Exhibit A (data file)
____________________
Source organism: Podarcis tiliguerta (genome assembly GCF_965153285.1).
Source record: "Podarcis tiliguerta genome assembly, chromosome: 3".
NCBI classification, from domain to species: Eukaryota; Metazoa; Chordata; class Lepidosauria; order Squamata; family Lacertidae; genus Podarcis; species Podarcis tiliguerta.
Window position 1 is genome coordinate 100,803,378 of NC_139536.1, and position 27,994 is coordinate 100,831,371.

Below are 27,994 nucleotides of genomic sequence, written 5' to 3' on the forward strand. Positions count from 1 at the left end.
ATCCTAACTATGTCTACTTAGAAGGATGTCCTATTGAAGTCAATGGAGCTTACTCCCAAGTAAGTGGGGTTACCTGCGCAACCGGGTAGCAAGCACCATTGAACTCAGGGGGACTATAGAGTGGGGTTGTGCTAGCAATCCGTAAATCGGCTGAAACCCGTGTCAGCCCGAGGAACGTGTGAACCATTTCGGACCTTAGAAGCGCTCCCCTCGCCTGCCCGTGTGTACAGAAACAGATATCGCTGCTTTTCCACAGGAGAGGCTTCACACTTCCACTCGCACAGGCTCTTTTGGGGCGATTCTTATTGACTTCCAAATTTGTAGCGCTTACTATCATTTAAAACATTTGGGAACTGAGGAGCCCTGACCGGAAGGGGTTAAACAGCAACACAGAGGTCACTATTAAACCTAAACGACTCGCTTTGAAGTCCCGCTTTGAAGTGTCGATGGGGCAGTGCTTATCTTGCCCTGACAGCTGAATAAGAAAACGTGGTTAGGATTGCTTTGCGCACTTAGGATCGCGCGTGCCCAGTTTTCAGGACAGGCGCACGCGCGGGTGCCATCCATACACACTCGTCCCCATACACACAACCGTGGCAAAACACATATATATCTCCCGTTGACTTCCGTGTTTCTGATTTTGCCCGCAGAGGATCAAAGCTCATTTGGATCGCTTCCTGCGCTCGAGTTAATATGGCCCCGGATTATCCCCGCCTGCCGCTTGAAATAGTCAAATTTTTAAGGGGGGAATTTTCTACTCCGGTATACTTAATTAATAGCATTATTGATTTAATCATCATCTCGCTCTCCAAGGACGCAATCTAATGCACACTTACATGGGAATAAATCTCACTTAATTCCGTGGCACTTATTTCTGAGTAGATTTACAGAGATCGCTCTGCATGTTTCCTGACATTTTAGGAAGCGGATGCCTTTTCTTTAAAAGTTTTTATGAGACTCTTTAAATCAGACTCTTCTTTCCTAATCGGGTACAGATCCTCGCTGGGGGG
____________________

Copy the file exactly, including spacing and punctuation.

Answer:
Source organism: Podarcis tiliguerta (genome assembly GCF_965153285.1).
Source record: "Podarcis tiliguerta genome assembly, chromosome: 3".
NCBI classification, from domain to species: Eukaryota; Metazoa; Chordata; class Lepidosauria; order Squamata; family Lacertidae; genus Podarcis; species Podarcis tiliguerta.
Window position 1 is genome coordinate 100,803,378 of NC_139536.1, and position 27,994 is coordinate 100,831,371.

Below are 27,994 nucleotides of genomic sequence, written 5' to 3' on the forward strand. Positions count from 1 at the left end.
ATCCTAACTATGTCTACTTAGAAGGATGTCCTATTGAAGTCAATGGAGCTTACTCCCAAGTAAGTGGGGTTACCTGCGCAACCGGGTAGCAAGCACCATTGAACTCAGGGGGACTATAGAGTGGGGTTGTGCTAGCAATCCGTAAATCGGCTGAAACCCGTGTCAGCCCGAGGAACGTGTGAACCATTTCGGACCTTAGAAGCGCTCCCCTCGCCTGCCCGTGTGTACAGAAACAGATATCGCTGCTTTTCCACAGGAGAGGCTTCACACTTCCACTCGCACAGGCTCTTTTGGGGCGATTCTTATTGACTTCCAAATTTGTAGCGCTTACTATCATTTAAAACATTTGGGAACTGAGGAGCCCTGACCGGAAGGGGTTAAACAGCAACACAGAGGTCACTATTAAACCTAAACGACTCGCTTTGAAGTCCCGCTTTGAAGTGTCGATGGGGCAGTGCTTATCTTGCCCTGACAGCTGAATAAGAAAACGTGGTTAGGATTGCTTTGCGCACTTAGGATCGCGCGTGCCCAGTTTTCAGGACAGGCGCACGCGCGGGTGCCATCCATACACACTCGTCCCCATACACACAACCGTGGCAAAACACATATATATCTCCCGTTGACTTCCGTGTTTCTGATTTTGCCCGCAGAGGATCAAAGCTCATTTGGATCGCTTCCTGCGCTCGAGTTAATATGGCCCCGGATTATCCCCGCCTGCCGCTTGAAATAGTCAAATTTTTAAGGGGGGAATTTTCTACTCCGGTATACTTAATTAATAGCATTATTGATTTAATCATCATCTCGCTCTCCAAGGACGCAATCTAATGCACACTTACATGGGAATAAATCTCACTTAATTCCGTGGCACTTATTTCTGAGTAGATTTACAGAGATCGCTCTGCATGTTTCCTGACATTTTAGGAAGCGGATGCCTTTTCTTTAAAAGTTTTTATGAGACTCTTTAAATCAGACTCTTCTTTCCTAATCGGGTACAGATCCTCGCTGGGGGG